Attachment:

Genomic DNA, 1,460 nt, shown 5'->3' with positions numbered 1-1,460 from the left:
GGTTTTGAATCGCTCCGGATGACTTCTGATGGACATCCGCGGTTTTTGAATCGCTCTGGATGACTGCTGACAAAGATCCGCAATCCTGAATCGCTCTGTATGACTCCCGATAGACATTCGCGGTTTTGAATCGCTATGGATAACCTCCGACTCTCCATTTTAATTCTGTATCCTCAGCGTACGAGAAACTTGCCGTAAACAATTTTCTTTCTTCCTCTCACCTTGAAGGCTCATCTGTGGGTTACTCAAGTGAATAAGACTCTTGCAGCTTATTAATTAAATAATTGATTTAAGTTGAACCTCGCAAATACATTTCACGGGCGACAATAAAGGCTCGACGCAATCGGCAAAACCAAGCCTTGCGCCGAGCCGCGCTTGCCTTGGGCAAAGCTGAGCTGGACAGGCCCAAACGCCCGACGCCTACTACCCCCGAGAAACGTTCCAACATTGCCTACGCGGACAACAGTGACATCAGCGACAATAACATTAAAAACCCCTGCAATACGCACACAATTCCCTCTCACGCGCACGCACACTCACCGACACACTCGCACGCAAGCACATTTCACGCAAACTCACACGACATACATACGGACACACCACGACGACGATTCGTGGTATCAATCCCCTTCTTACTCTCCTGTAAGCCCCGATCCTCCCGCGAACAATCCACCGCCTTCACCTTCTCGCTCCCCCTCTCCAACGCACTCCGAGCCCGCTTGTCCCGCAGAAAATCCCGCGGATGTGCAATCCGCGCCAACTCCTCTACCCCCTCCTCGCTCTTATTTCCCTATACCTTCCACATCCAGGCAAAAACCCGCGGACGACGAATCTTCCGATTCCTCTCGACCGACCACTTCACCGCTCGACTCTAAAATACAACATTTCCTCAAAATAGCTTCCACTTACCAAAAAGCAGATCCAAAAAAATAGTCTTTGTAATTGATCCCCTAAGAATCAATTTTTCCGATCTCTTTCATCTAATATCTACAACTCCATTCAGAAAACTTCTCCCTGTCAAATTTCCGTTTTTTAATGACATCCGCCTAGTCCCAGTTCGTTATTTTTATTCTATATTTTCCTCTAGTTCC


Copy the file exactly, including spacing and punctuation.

Genomic DNA, 1,460 nt, shown 5'->3' with positions numbered 1-1,460 from the left:
GGTTTTGAATCGCTCCGGATGACTTCTGATGGACATCCGCGGTTTTTGAATCGCTCTGGATGACTGCTGACAAAGATCCGCAATCCTGAATCGCTCTGTATGACTCCCGATAGACATTCGCGGTTTTGAATCGCTATGGATAACCTCCGACTCTCCATTTTAATTCTGTATCCTCAGCGTACGAGAAACTTGCCGTAAACAATTTTCTTTCTTCCTCTCACCTTGAAGGCTCATCTGTGGGTTACTCAAGTGAATAAGACTCTTGCAGCTTATTAATTAAATAATTGATTTAAGTTGAACCTCGCAAATACATTTCACGGGCGACAATAAAGGCTCGACGCAATCGGCAAAACCAAGCCTTGCGCCGAGCCGCGCTTGCCTTGGGCAAAGCTGAGCTGGACAGGCCCAAACGCCCGACGCCTACTACCCCCGAGAAACGTTCCAACATTGCCTACGCGGACAACAGTGACATCAGCGACAATAACATTAAAAACCCCTGCAATACGCACACAATTCCCTCTCACGCGCACGCACACTCACCGACACACTCGCACGCAAGCACATTTCACGCAAACTCACACGACATACATACGGACACACCACGACGACGATTCGTGGTATCAATCCCCTTCTTACTCTCCTGTAAGCCCCGATCCTCCCGCGAACAATCCACCGCCTTCACCTTCTCGCTCCCCCTCTCCAACGCACTCCGAGCCCGCTTGTCCCGCAGAAAATCCCGCGGATGTGCAATCCGCGCCAACTCCTCTACCCCCTCCTCGCTCTTATTTCCCTATACCTTCCACATCCAGGCAAAAACCCGCGGACGACGAATCTTCCGATTCCTCTCGACCGACCACTTCACCGCTCGACTCTAAAATACAACATTTCCTCAAAATAGCTTCCACTTACCAAAAAGCAGATCCAAAAAAATAGTCTTTGTAATTGATCCCCTAAGAATCAATTTTTCCGATCTCTTTCATCTAATATCTACAACTCCATTCAGAAAACTTCTCCCTGTCAAATTTCCGTTTTTTAATGACATCCGCCTAGTCCCAGTTCGTTATTTTTATTCTATATTTTCCTCTAGTTCC